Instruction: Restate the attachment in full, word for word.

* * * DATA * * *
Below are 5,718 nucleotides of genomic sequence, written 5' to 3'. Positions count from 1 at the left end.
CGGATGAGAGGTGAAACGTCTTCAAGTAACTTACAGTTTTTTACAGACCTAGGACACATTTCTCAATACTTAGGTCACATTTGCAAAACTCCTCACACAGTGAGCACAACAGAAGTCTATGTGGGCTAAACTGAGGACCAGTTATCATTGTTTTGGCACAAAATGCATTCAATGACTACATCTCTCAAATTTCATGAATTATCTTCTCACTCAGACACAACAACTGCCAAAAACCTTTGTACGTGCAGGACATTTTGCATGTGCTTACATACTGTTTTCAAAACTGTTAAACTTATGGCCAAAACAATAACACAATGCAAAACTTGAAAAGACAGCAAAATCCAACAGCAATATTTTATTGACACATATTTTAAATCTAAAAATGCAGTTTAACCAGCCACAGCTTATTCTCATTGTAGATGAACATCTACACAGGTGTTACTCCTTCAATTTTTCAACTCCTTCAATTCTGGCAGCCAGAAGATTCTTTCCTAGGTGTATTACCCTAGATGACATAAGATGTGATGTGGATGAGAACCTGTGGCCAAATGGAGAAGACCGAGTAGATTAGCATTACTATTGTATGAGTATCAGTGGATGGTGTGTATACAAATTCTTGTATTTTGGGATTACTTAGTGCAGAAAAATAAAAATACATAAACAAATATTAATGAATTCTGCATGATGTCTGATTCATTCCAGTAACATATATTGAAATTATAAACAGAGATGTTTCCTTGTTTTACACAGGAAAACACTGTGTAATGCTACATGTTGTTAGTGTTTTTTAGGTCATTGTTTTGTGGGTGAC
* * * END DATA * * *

Below are 5,718 nucleotides of genomic sequence, written 5' to 3'. Positions count from 1 at the left end.
CGGATGAGAGGTGAAACGTCTTCAAGTAACTTACAGTTTTTTACAGACCTAGGACACATTTCTCAATACTTAGGTCACATTTGCAAAACTCCTCACACAGTGAGCACAACAGAAGTCTATGTGGGCTAAACTGAGGACCAGTTATCATTGTTTTGGCACAAAATGCATTCAATGACTACATCTCTCAAATTTCATGAATTATCTTCTCACTCAGACACAACAACTGCCAAAAACCTTTGTACGTGCAGGACATTTTGCATGTGCTTACATACTGTTTTCAAAACTGTTAAACTTATGGCCAAAACAATAACACAATGCAAAACTTGAAAAGACAGCAAAATCCAACAGCAATATTTTATTGACACATATTTTAAATCTAAAAATGCAGTTTAACCAGCCACAGCTTATTCTCATTGTAGATGAACATCTACACAGGTGTTACTCCTTCAATTTTTCAACTCCTTCAATTCTGGCAGCCAGAAGATTCTTTCCTAGGTGTATTACCCTAGATGACATAAGATGTGATGTGGATGAGAACCTGTGGCCAAATGGAGAAGACCGAGTAGATTAGCATTACTATTGTATGAGTATCAGTGGATGGTGTGTATACAAATTCTTGTATTTTGGGATTACTTAGTGCAGAAAAATAAAAATACATAAACAAATATTAATGAATTCTGCATGATGTCTGATTCATTCCAGTAACATATATTGAAATTATAAACAGAGATGTTTCCTTGTTTTACACAGGAAAACACTGTGTAATGCTACATGTTGTTAGTGTTTTTTAGGTCATTGTTTTGTGGGTGAC